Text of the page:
bare report. and if the reporters had bene named, as in other cases where he doth call out the persons by their names, the trueth might haue the better appeared. for me I am able [Page 48]to produce witnesses, that the first time that euer I heard of Martin Marprelate, I testified my great misliking and griefe, for so naughty and so disorderly a
You misliked the course, but not at the first, nor that BB. should be abused.
course, as that was. and therefore where fol. 51. p. 1. hee asketh when I will condemne the vnlawfull and vnciuill practise of Martin and Penry? I aske againe what
You take on you the office of a doctour or pastour, which is an of­fice to do that, very sufficient.
office or charge I haue to publish condemnation vpon euery vnlawfull and vnciuill
This touched your cause neerer, then other writings.
writing that commeth a­broad? and yet I haue witnesses, that euen publikly when I was allowed to preach, I condemned all dealing
Note that he misliked not Mar­tin, but all dealing in that kinde, because his side was thereby neere­ly touched in that kinde, and sound themselues vnable to answere.
in that kinde.

Matth. Sutcliffe.

M. Cartwright would accuse me of want of christian loue in committing these things to print (as hee sayth) vpon bare re­port. but all men doe see a great want in him of Christian wis­dome, to accuse others for reporting such things, as himselfe dare not deny. what proofe therefore needeth, when hee dare not deny what is alledged, or what needeth other accuser, when his owne conscience doth accuse him of speaking these words? and yet if other proofe be required, it shall be testified by him that heard it, although now I forbeare to name my frend, that is loth to come in print. in olde M. Bodleyes house the words were spoken. and if the man were aliue, I suppose he could witnesse them. besides him there are diuers about Warwike which will testifie, that he sayd, it was the iustice of God, that bishops whose cal­ling was vnlawfull should so be handled by Martin. let no man ther­fore doubt of the truth of this report.

But sayth he, I am able to produce witnesses, that I misliked so naughty a course. which shal not need. for I wil not deny, but he misliked the course. yet not at the first, but after that himself felt the smart; sure, that bishops should be railed at, he did not mis­like. and woorthy it is to be marked, that he sayth he misliked the course, and not the purpose and thing that Martin aymed at. yet certes if he had misliked either the course or the malici­ous matter of those execrable libels, hee would one time or o­ther haue publikely, or priuatly declared his mislike of those matters and courses, and rebuked the authors, and neither haue read the books nor suffered his frends to reade them. doing any [Page]of these, how can it be thought that euer hee misliked that bi­shops should be so vnchristianly, & consistorianly dealt withall?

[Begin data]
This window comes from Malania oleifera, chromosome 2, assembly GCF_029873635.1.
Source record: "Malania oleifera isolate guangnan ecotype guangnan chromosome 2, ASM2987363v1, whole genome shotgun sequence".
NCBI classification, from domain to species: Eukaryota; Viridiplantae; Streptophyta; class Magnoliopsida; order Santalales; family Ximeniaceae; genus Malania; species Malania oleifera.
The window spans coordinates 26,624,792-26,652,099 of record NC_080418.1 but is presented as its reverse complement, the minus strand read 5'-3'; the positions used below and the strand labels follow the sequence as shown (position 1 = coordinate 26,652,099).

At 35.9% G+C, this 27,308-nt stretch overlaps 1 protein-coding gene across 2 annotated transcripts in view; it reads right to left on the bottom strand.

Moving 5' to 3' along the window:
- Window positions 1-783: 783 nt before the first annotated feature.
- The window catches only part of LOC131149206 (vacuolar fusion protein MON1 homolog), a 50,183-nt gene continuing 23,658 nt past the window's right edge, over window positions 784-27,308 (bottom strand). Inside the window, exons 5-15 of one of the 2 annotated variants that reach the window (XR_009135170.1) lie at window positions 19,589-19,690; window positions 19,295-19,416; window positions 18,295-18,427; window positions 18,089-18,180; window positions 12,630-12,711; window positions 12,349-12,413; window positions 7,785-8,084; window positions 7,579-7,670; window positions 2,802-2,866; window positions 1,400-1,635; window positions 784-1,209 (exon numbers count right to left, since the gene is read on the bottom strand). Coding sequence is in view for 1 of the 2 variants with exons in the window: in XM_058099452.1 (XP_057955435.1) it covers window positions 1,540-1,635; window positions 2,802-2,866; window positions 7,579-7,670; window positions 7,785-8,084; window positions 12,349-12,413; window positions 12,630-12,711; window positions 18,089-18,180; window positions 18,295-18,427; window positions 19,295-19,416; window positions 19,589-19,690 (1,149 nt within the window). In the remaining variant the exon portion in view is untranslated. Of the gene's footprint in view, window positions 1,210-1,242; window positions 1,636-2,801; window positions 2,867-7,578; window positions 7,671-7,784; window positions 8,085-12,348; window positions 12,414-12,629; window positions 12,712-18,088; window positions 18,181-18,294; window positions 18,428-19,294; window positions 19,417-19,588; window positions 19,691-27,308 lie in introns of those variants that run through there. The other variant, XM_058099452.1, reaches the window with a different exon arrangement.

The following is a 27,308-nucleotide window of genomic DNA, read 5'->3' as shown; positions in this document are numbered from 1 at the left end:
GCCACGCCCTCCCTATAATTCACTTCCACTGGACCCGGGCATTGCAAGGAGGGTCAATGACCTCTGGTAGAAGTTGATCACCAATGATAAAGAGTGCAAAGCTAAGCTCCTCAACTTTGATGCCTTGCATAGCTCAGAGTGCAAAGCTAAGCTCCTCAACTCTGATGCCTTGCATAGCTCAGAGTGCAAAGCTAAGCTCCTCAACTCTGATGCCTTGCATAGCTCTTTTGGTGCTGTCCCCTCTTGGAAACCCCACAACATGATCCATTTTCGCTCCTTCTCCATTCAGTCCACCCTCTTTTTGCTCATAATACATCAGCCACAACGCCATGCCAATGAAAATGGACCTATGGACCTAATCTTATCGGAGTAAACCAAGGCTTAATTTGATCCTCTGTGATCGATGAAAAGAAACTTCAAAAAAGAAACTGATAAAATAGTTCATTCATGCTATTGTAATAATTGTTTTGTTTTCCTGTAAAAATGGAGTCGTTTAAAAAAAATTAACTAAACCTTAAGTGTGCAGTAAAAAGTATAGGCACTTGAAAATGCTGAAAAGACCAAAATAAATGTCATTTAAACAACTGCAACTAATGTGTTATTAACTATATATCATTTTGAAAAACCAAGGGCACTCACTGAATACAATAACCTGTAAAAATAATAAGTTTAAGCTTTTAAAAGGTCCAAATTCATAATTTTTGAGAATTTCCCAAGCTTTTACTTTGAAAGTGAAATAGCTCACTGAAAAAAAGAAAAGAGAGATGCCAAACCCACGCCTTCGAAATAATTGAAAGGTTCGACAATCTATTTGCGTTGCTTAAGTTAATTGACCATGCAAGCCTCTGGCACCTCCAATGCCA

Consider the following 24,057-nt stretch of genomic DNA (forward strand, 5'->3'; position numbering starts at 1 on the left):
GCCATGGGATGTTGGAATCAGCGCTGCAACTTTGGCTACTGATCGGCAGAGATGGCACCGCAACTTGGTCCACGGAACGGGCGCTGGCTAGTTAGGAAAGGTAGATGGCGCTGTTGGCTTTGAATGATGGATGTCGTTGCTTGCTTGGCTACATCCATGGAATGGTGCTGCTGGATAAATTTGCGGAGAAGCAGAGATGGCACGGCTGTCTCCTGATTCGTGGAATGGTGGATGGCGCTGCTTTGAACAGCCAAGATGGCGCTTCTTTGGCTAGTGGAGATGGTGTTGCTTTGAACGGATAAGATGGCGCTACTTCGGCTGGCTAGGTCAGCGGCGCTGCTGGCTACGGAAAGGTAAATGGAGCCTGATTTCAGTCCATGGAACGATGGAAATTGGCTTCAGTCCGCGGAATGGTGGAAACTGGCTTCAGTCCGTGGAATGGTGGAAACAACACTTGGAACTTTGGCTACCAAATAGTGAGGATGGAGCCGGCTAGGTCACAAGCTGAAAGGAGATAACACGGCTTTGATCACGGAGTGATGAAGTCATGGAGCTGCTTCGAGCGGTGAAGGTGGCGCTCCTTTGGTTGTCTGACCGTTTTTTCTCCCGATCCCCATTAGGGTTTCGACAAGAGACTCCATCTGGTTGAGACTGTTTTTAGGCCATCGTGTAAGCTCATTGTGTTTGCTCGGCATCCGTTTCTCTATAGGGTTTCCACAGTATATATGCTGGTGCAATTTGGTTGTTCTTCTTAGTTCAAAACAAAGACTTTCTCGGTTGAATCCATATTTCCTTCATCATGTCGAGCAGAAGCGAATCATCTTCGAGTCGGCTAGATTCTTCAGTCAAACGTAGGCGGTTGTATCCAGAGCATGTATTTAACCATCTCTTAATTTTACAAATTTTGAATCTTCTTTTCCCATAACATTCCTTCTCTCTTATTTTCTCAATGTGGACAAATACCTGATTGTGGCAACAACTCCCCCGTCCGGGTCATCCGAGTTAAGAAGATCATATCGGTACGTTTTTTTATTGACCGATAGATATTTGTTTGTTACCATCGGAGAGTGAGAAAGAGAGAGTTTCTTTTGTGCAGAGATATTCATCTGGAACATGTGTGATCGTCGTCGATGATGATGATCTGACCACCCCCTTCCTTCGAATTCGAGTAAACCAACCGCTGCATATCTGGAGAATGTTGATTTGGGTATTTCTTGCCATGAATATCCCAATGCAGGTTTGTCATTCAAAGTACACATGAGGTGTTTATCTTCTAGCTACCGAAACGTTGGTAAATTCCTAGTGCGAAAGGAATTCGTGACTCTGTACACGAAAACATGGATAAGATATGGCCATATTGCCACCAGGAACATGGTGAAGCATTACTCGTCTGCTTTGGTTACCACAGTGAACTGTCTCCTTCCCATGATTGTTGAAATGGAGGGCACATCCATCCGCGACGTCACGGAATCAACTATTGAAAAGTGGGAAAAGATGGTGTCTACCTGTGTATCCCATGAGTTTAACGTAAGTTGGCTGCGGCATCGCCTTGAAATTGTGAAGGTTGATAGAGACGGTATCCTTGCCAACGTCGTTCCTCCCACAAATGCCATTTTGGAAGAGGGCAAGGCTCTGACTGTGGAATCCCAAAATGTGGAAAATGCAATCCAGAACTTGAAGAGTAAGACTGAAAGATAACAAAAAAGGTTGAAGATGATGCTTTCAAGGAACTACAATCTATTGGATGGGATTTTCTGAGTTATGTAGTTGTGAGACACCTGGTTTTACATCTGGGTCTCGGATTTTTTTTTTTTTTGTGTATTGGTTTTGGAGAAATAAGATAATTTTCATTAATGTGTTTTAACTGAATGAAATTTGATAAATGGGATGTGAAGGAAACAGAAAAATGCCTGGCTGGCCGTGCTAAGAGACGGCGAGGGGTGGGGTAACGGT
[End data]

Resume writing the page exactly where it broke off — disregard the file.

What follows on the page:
He answereth that he had no office to condemne euery vnlawfull and vnciuill writing. I grant. yet being either preacher, or doctor, or priuate lay man, he might haue declared his opinion; especi­ally seeing so many did depend vpon it. therefore hee sayeth, that being allowed to preach, he condemned all dealing in that kinde. which I can hardly beleeue. for how is it likely he should con­demne Martin, vsing so familiarly the authors of Martin, viz. Iohn Penry, that was not many yeeres agoe hanged; and M. Iob Throk. whom God preserue from hanging. besides that, he can not deny, but that either he hath the booke, or hath had or read the booke, and heard that his partisans do commonly reade the bookes.Cod. de. famos. libell. l. vnic. Now the ciuill lawes condemne not only the authors of libels, but also all such as haue them, or finde them, and doe not teare them, and burne them. in what case then shoulde M. Cartwr. be, that not onely hath by his scoffes and flowers of railing traced out a way for Martin, but also had the books of Martin, and is so well acquainted with the authors? the truth is, that M. Cart­wright and his confraternitie of disciplinarians, so long as the li­bels of Martin went currantly thorow euery mans hands with­out all answere, or opposition, so long they liked them well, and much ioyed in their brother Martin, as a woorthy champion of discipline, and a braue authour of their reformation. but when as one began to whip him as an ape, another to bang him as an asse, another to cut him downe with an hatchet, and that diuers of the brotherhood beganne to see themselues soundly lashed, and felt themselues vnable to proceede in this course: as men vnwilling to see their owne faults in print, and impatient to be touched in their credit; they began a litle to reproue libelling: not because they misliked their mery madde frend Martin, but because they would reproue & speake against those, that spoke against themselues. so M. Cartwright percase condemned all dealing in that kinde, albeit he do well loue and like M. Throk­morton, and prayse his Martinicall writings. Well therefore it may be said, that albeit he liked well of Martin, yet he condem­ned all others dealing in that kinde, and that he is notwithstan­ding guilty of slandring many good men, liking so well the au­thours [Page 49]and libels of Martin. that I haue slandered him in repor­ting thus much, he hath no reason, nor witte to say: for were it vntrue; yet euery vntrueth amounteth not to slander; and be­ing most true, and not directly denied, howe shamed he not, to note this as a slander?